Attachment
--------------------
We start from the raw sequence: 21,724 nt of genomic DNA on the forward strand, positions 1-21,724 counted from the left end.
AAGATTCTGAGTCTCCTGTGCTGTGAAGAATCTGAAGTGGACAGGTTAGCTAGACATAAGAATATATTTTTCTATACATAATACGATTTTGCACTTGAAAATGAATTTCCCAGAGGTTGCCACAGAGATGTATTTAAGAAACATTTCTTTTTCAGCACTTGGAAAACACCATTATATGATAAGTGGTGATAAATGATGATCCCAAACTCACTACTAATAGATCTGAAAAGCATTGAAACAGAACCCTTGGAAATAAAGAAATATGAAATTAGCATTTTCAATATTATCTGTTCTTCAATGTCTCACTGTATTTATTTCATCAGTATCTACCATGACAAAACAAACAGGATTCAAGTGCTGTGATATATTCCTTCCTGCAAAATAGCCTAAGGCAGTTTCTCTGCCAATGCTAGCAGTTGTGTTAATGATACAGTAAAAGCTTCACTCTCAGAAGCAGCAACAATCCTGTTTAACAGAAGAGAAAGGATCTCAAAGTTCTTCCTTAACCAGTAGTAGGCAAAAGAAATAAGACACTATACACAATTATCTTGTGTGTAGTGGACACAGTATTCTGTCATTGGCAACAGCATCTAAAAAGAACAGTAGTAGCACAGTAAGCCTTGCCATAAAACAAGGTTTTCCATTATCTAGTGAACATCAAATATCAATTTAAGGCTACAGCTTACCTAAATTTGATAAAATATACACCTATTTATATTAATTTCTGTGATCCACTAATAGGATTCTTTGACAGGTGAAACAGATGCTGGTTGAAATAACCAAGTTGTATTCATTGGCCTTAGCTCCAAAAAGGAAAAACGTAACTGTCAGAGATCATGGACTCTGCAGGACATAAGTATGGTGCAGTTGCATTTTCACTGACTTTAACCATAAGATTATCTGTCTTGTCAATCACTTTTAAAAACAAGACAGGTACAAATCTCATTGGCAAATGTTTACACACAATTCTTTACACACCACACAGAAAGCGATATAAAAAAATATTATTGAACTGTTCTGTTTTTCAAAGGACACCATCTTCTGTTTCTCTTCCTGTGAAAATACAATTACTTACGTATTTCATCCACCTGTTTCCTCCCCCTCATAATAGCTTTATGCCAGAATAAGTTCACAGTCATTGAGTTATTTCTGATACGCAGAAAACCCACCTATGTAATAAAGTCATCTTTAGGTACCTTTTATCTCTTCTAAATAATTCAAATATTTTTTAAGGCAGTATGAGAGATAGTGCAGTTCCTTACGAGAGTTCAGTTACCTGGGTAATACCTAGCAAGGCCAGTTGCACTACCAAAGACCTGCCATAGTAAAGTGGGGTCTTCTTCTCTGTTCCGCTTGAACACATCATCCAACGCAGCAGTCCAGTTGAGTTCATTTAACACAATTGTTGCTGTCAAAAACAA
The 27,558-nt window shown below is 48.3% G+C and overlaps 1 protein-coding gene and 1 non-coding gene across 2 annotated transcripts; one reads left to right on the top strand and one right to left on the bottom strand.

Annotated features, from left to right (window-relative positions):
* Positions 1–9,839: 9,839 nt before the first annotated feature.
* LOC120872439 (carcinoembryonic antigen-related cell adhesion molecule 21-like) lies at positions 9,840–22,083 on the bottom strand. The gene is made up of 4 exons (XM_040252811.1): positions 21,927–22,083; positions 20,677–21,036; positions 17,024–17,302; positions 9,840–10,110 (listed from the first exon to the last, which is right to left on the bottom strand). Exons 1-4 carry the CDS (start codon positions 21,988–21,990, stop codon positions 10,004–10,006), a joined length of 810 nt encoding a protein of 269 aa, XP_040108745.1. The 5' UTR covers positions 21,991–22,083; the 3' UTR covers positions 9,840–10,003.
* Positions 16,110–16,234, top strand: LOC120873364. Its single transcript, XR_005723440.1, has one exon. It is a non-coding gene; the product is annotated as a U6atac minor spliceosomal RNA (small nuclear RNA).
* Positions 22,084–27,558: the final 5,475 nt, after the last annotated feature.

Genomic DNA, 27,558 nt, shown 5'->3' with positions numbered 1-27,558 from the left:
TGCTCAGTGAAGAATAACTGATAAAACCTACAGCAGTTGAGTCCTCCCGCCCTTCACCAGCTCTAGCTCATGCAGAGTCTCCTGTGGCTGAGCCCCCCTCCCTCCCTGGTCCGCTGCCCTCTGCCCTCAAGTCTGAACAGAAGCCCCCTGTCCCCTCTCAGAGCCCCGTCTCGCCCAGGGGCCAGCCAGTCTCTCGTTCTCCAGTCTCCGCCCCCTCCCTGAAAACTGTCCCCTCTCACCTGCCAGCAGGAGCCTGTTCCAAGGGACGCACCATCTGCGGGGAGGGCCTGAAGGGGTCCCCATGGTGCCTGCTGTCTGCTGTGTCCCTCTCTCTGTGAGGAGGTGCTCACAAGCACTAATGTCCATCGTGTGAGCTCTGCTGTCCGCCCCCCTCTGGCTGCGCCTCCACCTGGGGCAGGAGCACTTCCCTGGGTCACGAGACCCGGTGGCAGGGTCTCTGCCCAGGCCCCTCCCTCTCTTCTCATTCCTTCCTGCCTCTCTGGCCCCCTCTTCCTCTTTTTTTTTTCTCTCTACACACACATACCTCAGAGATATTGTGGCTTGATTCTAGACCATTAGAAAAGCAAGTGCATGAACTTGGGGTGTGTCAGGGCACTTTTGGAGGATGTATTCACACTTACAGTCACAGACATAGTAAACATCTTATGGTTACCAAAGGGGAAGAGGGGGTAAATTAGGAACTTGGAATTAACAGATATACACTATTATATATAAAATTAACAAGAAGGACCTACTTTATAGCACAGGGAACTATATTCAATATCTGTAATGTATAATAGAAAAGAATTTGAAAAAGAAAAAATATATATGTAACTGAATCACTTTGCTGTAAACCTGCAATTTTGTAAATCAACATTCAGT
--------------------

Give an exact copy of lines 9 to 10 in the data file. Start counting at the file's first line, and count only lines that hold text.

Genomic DNA, 27,558 nt, shown 5'->3' with positions numbered 1-27,558 from the left:
TGCTCAGTGAAGAATAACTGATAAAACCTACAGCAGTTGAGTCCTCCCGCCCTTCACCAGCTCTAGCTCATGCAGAGTCTCCTGTGGCTGAGCCCCCCTCCCTCCCTGGTCCGCTGCCCTCTGCCCTCAAGTCTGAACAGAAGCCCCCTGTCCCCTCTCAGAGCCCCGTCTCGCCCAGGGGCCAGCCAGTCTCTCGTTCTCCAGTCTCCGCCCCCTCCCTGAAAACTGTCCCCTCTCACCTGCCAGCAGGAGCCTGTTCCAAGGGACGCACCATCTGCGGGGAGGGCCTGAAGGGGTCCCCATGGTGCCTGCTGTCTGCTGTGTCCCTCTCTCTGTGAGGAGGTGCTCACAAGCACTAATGTCCATCGTGTGAGCTCTGCTGTCCGCCCCCCTCTGGCTGCGCCTCCACCTGGGGCAGGAGCACTTCCCTGGGTCACGAGACCCGGTGGCAGGGTCTCTGCCCAGGCCCCTCCCTCTCTTCTCATTCCTTCCTGCCTCTCTGGCCCCCTCTTCCTCTTTTTTTTTTCTCTCTACACACACATACCTCAGAGATATTGTGGCTTGATTCTAGACCATTAGAAAAGCAAGTGCATGAACTTGGGGTGTGTCAGGGCACTTTTGGAGGATGTATTCACACTTACAGTCACAGACATAGTAAACATCTTATGGTTACCAAAGGGGAAGAGGGGGTAAATTAGGAACTTGGAATTAACAGATATACACTATTATATATAAAATTAACAAGAAGGACCTACTTTATAGCACAGGGAACTATATTCAATATCTGTAATGTATAATAGAAAAGAATTTGAAAAAGAAAAAATATATATGTAACTGAATCACTTTGCTGTAAACCTGCAATTTTGTAAATCAACATTCAGT